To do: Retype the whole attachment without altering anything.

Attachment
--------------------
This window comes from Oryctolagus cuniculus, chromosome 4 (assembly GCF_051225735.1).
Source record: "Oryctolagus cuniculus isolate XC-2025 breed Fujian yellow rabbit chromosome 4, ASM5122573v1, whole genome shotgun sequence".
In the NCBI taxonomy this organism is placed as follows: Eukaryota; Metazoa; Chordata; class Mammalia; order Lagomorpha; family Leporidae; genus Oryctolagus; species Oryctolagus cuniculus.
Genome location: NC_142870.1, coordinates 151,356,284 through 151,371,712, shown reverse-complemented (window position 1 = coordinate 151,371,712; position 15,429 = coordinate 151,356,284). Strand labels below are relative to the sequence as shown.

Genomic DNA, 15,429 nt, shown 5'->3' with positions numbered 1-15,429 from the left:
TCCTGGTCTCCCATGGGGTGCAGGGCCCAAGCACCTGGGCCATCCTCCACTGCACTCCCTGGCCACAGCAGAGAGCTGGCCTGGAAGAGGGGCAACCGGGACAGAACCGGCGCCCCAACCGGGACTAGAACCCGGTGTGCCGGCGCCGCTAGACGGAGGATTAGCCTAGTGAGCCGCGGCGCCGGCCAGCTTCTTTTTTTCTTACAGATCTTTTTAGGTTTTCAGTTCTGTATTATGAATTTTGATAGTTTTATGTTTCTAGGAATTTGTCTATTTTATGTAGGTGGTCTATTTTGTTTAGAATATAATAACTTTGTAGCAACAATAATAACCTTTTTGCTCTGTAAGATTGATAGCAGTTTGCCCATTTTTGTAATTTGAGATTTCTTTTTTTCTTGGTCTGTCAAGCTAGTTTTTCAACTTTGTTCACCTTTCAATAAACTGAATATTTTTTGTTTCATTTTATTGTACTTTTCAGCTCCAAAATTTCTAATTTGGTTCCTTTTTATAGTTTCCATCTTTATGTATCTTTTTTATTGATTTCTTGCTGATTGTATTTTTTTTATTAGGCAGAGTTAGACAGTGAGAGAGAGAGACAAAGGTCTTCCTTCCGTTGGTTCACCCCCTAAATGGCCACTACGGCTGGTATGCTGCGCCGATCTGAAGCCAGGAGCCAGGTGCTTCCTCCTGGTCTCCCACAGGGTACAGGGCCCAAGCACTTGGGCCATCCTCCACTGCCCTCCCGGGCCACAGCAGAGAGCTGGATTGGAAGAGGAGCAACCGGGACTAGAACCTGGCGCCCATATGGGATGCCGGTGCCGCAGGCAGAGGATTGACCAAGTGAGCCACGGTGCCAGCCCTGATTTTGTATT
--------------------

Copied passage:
This window comes from Oryctolagus cuniculus, chromosome 4 (assembly GCF_051225735.1).
Source record: "Oryctolagus cuniculus isolate XC-2025 breed Fujian yellow rabbit chromosome 4, ASM5122573v1, whole genome shotgun sequence".
In the NCBI taxonomy this organism is placed as follows: Eukaryota; Metazoa; Chordata; class Mammalia; order Lagomorpha; family Leporidae; genus Oryctolagus; species Oryctolagus cuniculus.
Genome location: NC_142870.1, coordinates 151,356,284 through 151,371,712, shown reverse-complemented (window position 1 = coordinate 151,371,712; position 15,429 = coordinate 151,356,284). Strand labels below are relative to the sequence as shown.

Genomic DNA, 15,429 nt, shown 5'->3' with positions numbered 1-15,429 from the left:
TCCTGGTCTCCCATGGGGTGCAGGGCCCAAGCACCTGGGCCATCCTCCACTGCACTCCCTGGCCACAGCAGAGAGCTGGCCTGGAAGAGGGGCAACCGGGACAGAACCGGCGCCCCAACCGGGACTAGAACCCGGTGTGCCGGCGCCGCTAGACGGAGGATTAGCCTAGTGAGCCGCGGCGCCGGCCAGCTTCTTTTTTTCTTACAGATCTTTTTAGGTTTTCAGTTCTGTATTATGAATTTTGATAGTTTTATGTTTCTAGGAATTTGTCTATTTTATGTAGGTGGTCTATTTTGTTTAGAATATAATAACTTTGTAGCAACAATAATAACCTTTTTGCTCTGTAAGATTGATAGCAGTTTGCCCATTTTTGTAATTTGAGATTTCTTTTTTTCTTGGTCTGTCAAGCTAGTTTTTCAACTTTGTTCACCTTTCAATAAACTGAATATTTTTTGTTTCATTTTATTGTACTTTTCAGCTCCAAAATTTCTAATTTGGTTCCTTTTTATAGTTTCCATCTTTATGTATCTTTTTTATTGATTTCTTGCTGATTGTATTTTTTTTATTAGGCAGAGTTAGACAGTGAGAGAGAGAGACAAAGGTCTTCCTTCCGTTGGTTCACCCCCTAAATGGCCACTACGGCTGGTATGCTGCGCCGATCTGAAGCCAGGAGCCAGGTGCTTCCTCCTGGTCTCCCACAGGGTACAGGGCCCAAGCACTTGGGCCATCCTCCACTGCCCTCCCGGGCCACAGCAGAGAGCTGGATTGGAAGAGGAGCAACCGGGACTAGAACCTGGCGCCCATATGGGATGCCGGTGCCGCAGGCAGAGGATTGACCAAGTGAGCCACGGTGCCAGCCCTGATTTTGTATT